Just like it’s much clearer today that Gaza belongs to Egypt
more than it belongs to Israel,
as the Egyptians shut down the smuggling tunnels with a steel wall and open the Rafah Crossing, the time has come for the next phase in Israel’s disengagement from the chronic troubles that weigh it down. The time has come for Jordan
to reclaim its historic role in respect to affairs in its West Bank.
The Jordanians are screaming at every global platform, and rightfully so, that the Palestinian process must be advanced. If so, they should act on it as well. The time has come for them to also enlist to the cause. Israel did Jordan a favor in 1967 when it detached it from the Palestinian trouble, just like it did Egyptians a favor by detaching them from Gaza. This Israeli folly must end, at once.
The Jordanians are of course frightened by the prospect of going back to handling Palestinian affairs, just like the Egyptians were frightened and did everything to ensure that Israel does not disengage from the Philadelphi Route - but there is no escaping this. A tiny Palestinian state will not be viable, unless it has a direct and clear link to Jordan, which is home to a solid Palestinian majority in any case and where the heir to the throne himself is half-Palestinian.
How can Israel do this? By opening the Allenby Crossing to a direct Jordanian-Palestinian connection, with no Israeli involvement. The moment this happens, all the security and political responsibility will shift to the Jordanians, a reality we’ve spared them for almost three and a half decades.
Yes, this may lead to terrorism, yet we know how to handle terror, as the IDF proved a year ago in Operation Cast Lead, when it pulverized Hamas and created deterrence for dozens of years to come. Today we also have the security fence.
Continuing to take responsibility for the wellbeing of hostile Palestinians is no longer Israel’s business. The time has come to bring Jordan too into the equation, just like Egypt has been brought into the Gaza equation.
Being a responsible country that maintains ties with Israel, we can believe that Jordan will thwart any security problem – not for Israel’s sake, but rather, because such problems would undermine Jordan’s national security - just like Egypt is doing at this time with its steel wall. The Allenby Bridge will constitute Jordan’s link with the Palestinians, and Israel’s security responsibility there will be lifted completely. Israel itself will use the other crossing points into Jordan.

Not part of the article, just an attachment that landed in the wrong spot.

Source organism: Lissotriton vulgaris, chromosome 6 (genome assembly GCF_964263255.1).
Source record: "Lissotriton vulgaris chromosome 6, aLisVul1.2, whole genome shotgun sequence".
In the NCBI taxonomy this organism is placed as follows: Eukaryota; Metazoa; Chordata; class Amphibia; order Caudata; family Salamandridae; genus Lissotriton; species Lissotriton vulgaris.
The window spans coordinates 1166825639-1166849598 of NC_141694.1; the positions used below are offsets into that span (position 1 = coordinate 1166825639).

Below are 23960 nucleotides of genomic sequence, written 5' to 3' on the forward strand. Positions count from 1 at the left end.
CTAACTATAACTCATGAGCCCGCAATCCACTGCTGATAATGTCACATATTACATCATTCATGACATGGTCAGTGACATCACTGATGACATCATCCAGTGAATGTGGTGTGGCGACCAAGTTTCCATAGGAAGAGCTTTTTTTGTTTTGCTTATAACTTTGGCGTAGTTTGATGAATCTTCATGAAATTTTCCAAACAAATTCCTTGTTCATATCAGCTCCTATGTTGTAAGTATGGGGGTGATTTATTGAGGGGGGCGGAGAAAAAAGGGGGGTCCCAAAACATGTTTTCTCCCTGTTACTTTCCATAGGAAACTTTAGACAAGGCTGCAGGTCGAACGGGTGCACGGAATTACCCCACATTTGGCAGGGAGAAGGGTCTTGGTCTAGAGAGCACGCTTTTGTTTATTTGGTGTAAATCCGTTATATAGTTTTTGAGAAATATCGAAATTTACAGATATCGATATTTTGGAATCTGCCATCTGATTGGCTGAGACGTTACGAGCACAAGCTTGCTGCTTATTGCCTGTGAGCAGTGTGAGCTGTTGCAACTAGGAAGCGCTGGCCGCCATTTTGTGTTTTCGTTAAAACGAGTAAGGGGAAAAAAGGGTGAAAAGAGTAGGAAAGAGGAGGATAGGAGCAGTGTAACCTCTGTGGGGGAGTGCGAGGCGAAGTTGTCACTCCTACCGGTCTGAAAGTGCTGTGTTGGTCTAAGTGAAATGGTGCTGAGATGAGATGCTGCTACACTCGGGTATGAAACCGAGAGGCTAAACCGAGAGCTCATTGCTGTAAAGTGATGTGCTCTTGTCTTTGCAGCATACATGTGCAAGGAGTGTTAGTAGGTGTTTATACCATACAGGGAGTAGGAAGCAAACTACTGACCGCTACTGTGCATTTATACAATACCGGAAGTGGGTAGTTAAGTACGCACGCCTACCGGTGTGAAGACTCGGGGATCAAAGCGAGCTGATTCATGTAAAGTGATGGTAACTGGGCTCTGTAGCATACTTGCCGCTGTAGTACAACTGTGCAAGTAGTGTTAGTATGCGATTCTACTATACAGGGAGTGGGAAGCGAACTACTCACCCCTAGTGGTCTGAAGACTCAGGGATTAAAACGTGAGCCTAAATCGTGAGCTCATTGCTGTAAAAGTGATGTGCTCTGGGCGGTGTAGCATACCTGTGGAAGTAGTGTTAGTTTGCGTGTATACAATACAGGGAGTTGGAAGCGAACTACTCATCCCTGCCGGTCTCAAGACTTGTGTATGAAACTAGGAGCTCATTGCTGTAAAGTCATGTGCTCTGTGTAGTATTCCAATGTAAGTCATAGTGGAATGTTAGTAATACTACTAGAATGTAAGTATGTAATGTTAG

By doing that, the relationship between Jordan and the Palestinians will revert to being direct, without moving any Israeli settlements in Judea and Samaria. These issues are unconnected. The Jordanians and Palestinians will be responsible for Arab affairs, and it would be natural for them to meet without Israeli involvement.
Nobody would be able to object to such natural move, and then, should the Jordanians wish to do so, they would agree to a Palestinian state. Yet if they would not wish to do so, they would not agree to it. It will be an intra-Arab affair; just like the Egyptians can accept or not accept a Palestinian state in Gaza.
Opening the Allenby Crossing to free Jordanian-Palestinian association will create an interaction which we, erroneously, prevented until now. At this time, the IDF is deployed at the Allenby Crossing – it seals it off, secures it, screens, and interrogates. Every Palestinian who comes and goes is subjected to strict Israeli scrutiny. Yet following the move proposed here, there will no longer be any kind of Israeli regulation – both Jordan and the Palestinians will likely be happy to see this, and the security burden as well as international liability will shift to Jordan.
The time has come for Israel to stop performing the dirty work for Jordan’s sake, just as it stopped doing it for the Egyptians. Just like responsibility for Gaza has returned, in practice, to Egypt, responsibility for the West Bank must return to the East Bank. And whatever they decide to do on both banks is their own business.